A new study out of Colorado State University has found that physical stress in one’s job may be associated with faster brain aging and poorer memory.
Aga Burzynska, an assistant professor in the Department of Human Development and Family Studies, and her research team connected occupational survey responses with brain-imaging data from 99 cognitively normal older adults, age 60 to 79. They found that those who reported high levels of physical stress in their most recent job had smaller volumes in the hippocampus and performed poorer on memory tasks. The hippocampus is the part of the brain that is critical for memory and is affected in both normal aging and in dementia.
How does memory training lead to cognitive benefits? Aaron Seitz, director of the Brain Game Center for mental fitness and well-being at the University of California, Riverside, has wrestled with this question for several years.
Now he and Susanne Jaeggi, an associate professor at the UC Irvine School of Education; and Anja Pahor, formerly a postdoctoral researcher at UCR; are ready to address it by launching a nationwide project that seeks to engage 30,000 people in different variants of memory training through apps developed by the Brain Game Center.
Dementia: negative thinking linked with more rapid cognitive decline, study indicates
Dementia affects an estimated 54 million people worldwide. There no cure, but reports indicate that approximately a third of dementia cases may be preventable, which is why many researchers have begun to focus on identifying risk factors. This would allow for better personalised interventions that may be able to reduce risk, delay, or even prevent the onset of dementia.
Current research shows that genetics, high blood pressure, and smoking are all risk factors for developing dementia. But a lot of people don’t realise that there is also a relationship between mental ill-health and higher dementia risk too. Studies have shown that depression, anxiety, and post traumatic stress disorder are all linked to a higher risk of developing dementia in older age. Our recent study builds on this research by examining whether a style of thinking that is common to these mental health conditions is associated with indicators of Alzheimer’s disease, the most common type of dementia.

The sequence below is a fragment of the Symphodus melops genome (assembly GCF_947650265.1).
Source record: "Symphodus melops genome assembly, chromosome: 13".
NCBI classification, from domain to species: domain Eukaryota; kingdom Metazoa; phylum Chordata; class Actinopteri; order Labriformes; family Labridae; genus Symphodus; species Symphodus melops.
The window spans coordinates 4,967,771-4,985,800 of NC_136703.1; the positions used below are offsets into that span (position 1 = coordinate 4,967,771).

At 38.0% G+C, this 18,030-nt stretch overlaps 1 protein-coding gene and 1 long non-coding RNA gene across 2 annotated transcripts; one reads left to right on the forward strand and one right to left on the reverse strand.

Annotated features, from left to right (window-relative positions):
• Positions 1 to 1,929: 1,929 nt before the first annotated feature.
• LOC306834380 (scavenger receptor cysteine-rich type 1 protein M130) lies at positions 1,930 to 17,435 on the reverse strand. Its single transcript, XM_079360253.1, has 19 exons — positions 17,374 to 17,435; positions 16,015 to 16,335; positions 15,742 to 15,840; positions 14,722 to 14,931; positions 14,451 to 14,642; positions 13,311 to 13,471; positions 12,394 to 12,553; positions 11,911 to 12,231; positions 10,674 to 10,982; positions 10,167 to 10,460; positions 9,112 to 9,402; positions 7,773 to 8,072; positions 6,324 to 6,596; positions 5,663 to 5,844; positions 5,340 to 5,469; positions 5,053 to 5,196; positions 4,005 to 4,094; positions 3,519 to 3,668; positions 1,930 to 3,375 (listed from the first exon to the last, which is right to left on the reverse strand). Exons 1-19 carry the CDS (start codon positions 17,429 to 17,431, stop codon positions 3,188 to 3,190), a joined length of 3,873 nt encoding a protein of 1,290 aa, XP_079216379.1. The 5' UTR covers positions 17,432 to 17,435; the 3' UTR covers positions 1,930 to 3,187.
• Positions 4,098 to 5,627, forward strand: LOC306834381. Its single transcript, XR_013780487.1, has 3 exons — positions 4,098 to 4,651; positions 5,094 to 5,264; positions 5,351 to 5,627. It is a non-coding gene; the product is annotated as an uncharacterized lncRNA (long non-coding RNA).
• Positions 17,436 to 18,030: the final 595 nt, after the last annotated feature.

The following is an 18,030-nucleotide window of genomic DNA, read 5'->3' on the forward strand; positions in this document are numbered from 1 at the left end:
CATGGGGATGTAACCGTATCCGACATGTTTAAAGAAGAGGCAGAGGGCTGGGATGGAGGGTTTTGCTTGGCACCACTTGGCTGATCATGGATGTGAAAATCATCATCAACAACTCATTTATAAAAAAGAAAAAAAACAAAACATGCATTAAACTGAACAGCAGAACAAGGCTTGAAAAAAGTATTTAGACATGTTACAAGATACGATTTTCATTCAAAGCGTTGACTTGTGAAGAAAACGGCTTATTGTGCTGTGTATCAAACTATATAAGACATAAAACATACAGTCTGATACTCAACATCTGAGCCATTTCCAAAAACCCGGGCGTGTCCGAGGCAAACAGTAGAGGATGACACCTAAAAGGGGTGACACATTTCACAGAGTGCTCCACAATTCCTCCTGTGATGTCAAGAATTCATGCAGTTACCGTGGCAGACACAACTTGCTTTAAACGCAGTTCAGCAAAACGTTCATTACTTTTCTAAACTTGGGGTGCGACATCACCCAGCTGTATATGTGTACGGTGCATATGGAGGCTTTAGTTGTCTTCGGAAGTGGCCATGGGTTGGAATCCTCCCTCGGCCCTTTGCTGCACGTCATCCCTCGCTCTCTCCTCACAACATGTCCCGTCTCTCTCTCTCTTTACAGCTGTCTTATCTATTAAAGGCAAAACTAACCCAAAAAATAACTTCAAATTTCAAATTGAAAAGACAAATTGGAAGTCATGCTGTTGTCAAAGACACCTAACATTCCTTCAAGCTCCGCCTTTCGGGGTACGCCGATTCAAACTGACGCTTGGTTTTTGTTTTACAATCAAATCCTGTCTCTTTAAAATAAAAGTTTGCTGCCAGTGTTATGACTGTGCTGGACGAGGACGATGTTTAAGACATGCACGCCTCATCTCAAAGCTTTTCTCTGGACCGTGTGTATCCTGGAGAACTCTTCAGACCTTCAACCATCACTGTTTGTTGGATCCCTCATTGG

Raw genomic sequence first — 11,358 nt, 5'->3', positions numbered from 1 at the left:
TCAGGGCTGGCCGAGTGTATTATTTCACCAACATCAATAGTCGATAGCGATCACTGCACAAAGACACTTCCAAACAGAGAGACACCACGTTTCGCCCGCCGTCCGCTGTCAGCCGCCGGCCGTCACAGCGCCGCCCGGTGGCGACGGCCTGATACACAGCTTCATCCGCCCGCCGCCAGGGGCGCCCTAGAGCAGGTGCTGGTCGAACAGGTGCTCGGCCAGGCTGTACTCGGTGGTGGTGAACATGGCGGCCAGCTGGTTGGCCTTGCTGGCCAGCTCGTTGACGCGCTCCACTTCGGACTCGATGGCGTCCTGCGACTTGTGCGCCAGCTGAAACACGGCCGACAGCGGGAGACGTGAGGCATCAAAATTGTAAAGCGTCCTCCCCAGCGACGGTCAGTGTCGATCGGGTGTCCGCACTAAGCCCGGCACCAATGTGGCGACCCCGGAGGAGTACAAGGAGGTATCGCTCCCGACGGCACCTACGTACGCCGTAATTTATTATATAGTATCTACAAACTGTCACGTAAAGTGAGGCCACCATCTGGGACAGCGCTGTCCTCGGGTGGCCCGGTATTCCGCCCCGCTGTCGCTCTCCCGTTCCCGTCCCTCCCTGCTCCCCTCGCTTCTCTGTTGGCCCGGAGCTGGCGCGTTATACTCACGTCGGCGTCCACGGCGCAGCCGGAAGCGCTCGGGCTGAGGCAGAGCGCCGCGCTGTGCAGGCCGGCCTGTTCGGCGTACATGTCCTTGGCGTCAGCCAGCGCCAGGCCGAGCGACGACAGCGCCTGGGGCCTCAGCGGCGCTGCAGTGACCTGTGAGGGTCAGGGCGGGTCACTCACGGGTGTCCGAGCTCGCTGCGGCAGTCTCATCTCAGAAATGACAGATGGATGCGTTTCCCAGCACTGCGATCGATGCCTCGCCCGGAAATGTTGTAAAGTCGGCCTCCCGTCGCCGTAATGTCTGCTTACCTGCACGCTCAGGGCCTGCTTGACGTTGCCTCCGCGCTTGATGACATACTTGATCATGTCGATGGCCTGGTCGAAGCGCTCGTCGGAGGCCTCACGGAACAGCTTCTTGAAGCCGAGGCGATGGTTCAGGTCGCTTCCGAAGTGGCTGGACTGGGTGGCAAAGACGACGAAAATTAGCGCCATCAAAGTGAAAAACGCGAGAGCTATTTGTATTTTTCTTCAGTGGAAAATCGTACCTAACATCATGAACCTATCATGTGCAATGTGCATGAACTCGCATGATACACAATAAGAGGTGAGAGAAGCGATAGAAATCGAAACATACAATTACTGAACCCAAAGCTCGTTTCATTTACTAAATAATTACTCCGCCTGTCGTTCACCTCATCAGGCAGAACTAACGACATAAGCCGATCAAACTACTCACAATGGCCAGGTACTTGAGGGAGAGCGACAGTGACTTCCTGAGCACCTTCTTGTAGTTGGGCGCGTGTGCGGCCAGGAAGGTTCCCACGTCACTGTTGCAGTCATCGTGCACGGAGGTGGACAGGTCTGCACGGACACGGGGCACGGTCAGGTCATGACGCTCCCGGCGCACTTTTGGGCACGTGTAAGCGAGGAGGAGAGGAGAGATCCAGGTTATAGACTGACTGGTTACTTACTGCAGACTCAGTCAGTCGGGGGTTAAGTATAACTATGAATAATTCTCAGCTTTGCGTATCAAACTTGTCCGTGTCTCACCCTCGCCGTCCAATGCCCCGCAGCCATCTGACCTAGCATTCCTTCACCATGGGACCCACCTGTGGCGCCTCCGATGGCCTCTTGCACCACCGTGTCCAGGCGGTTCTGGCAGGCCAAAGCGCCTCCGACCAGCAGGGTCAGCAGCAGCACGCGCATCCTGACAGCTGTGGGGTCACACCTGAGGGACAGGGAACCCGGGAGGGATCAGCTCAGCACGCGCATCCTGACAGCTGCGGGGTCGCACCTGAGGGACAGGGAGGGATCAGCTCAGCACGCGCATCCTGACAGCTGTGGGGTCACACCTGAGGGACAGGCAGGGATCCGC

People experiencing mental ill health frequently engage in a style of thinking called “Repetitive Negative Thinking”. This style of thinking involves the tendency to have negative thoughts about the future (worry) or about the past (rumination), and these thoughts can feel uncontrollable.
In 2015, I developed a hypothesis called [Read more…] about Repetitive negative thinking may increase (or perhaps be caused by) cognitive decline and Alzheimer’s pathology
Can Pharmacological Augmentation of Cognitive Training Remediate Age-Related Cognitive Decline? (The American Journal of Psychiatry):
A gradual decline of cognitive function and concurrent loss of brain volume is an expected process even in healthy aging. What if, however, this process could be delayed, reversed, or even prevented? This question has become increasingly relevant as the average expected lifespan rises. Indeed, the number of Americans over age 65 is expected to more than double from 40 million in 2010 to 89 million in 2050.
A leading group of medical experts on Tuesday declined to endorse cognitive screening for older adults, fueling a debate that has simmered for years.
The U.S. Preventive Services Task Force said it could neither recommend nor oppose cognitive screening, citing insufficient scientific evidence of the practice’s benefits and harms and calling for further studies.
The task force’s work informs policies set by Medicare and private insurers. Its recommendations, an accompanying scientific statement and two editorials were published Tuesday in the Journal of the American Medical Association.
The task force’s new position comes as concern mounts over a rising tide of older adults with Alzheimer’s disease and [Read more…] about To screen, or not to screen (for dementia), that is still the question
AUSTIN, Texas — Retired state employees Vickey Benford, 63, and Joan Caldwell, 61, are Golden Rollers, a group of the over-50 set that gets out on assorted bikes — including trikes for adults they call “three wheels of awesome” — for an hour of trail riding and camaraderie.
“I love to exercise, and I like to stay fit,” said Caldwell, who tried out a recumbent bike, a low-impact option that can be easier on the back. “It keeps me young.” [Read more…] about From Lifespan to Healthspan: Brain Scientists Tap Into The Secrets Of Living Well Longer